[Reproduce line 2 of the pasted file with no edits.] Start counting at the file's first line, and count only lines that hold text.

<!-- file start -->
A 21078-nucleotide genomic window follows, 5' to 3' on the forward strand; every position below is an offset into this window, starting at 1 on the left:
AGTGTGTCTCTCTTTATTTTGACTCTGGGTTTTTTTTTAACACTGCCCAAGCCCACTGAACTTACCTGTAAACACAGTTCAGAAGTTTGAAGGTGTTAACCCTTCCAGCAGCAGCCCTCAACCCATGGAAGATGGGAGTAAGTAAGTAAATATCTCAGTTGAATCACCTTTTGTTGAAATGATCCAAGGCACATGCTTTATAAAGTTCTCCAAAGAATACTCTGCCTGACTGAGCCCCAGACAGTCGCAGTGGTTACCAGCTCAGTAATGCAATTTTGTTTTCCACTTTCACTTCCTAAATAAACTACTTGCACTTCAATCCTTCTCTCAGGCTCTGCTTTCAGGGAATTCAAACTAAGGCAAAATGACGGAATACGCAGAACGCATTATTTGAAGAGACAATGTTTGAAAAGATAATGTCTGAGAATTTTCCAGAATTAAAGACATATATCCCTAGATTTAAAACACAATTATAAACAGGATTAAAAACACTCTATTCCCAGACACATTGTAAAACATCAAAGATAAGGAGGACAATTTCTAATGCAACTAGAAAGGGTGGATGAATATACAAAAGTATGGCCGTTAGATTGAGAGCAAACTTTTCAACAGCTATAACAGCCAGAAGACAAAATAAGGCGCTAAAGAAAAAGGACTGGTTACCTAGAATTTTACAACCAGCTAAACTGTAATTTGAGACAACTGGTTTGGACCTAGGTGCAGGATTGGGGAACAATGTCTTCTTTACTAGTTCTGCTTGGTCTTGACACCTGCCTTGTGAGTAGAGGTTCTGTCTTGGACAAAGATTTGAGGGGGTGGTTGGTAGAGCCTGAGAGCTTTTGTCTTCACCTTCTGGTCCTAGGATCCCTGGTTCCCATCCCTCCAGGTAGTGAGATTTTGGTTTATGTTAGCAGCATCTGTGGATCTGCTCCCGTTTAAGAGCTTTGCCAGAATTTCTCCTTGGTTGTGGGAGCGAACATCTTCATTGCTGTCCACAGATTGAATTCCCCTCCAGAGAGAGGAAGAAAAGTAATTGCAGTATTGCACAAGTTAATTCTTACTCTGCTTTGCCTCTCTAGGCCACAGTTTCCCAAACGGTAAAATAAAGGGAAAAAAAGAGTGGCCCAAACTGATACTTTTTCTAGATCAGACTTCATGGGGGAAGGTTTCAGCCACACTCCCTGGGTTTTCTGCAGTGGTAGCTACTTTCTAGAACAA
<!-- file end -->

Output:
AGTGTGTCTCTCTTTATTTTGACTCTGGGTTTTTTTTTAACACTGCCCAAGCCCACTGAACTTACCTGTAAACACAGTTCAGAAGTTTGAAGGTGTTAACCCTTCCAGCAGCAGCCCTCAACCCATGGAAGATGGGAGTAAGTAAGTAAATATCTCAGTTGAATCACCTTTTGTTGAAATGATCCAAGGCACATGCTTTATAAAGTTCTCCAAAGAATACTCTGCCTGACTGAGCCCCAGACAGTCGCAGTGGTTACCAGCTCAGTAATGCAATTTTGTTTTCCACTTTCACTTCCTAAATAAACTACTTGCACTTCAATCCTTCTCTCAGGCTCTGCTTTCAGGGAATTCAAACTAAGGCAAAATGACGGAATACGCAGAACGCATTATTTGAAGAGACAATGTTTGAAAAGATAATGTCTGAGAATTTTCCAGAATTAAAGACATATATCCCTAGATTTAAAACACAATTATAAACAGGATTAAAAACACTCTATTCCCAGACACATTGTAAAACATCAAAGATAAGGAGGACAATTTCTAATGCAACTAGAAAGGGTGGATGAATATACAAAAGTATGGCCGTTAGATTGAGAGCAAACTTTTCAACAGCTATAACAGCCAGAAGACAAAATAAGGCGCTAAAGAAAAAGGACTGGTTACCTAGAATTTTACAACCAGCTAAACTGTAATTTGAGACAACTGGTTTGGACCTAGGTGCAGGATTGGGGAACAATGTCTTCTTTACTAGTTCTGCTTGGTCTTGACACCTGCCTTGTGAGTAGAGGTTCTGTCTTGGACAAAGATTTGAGGGGGTGGTTGGTAGAGCCTGAGAGCTTTTGTCTTCACCTTCTGGTCCTAGGATCCCTGGTTCCCATCCCTCCAGGTAGTGAGATTTTGGTTTATGTTAGCAGCATCTGTGGATCTGCTCCCGTTTAAGAGCTTTGCCAGAATTTCTCCTTGGTTGTGGGAGCGAACATCTTCATTGCTGTCCACAGATTGAATTCCCCTCCAGAGAGAGGAAGAAAAGTAATTGCAGTATTGCACAAGTTAATTCTTACTCTGCTTTGCCTCTCTAGGCCACAGTTTCCCAAACGGTAAAATAAAGGGAAAAAAAGAGTGGCCCAAACTGATACTTTTTCTAGATCAGACTTCATGGGGGAAGGTTTCAGCCACACTCCCTGGGTTTTCTGCAGTGGTAGCTACTTTCTAGAACAA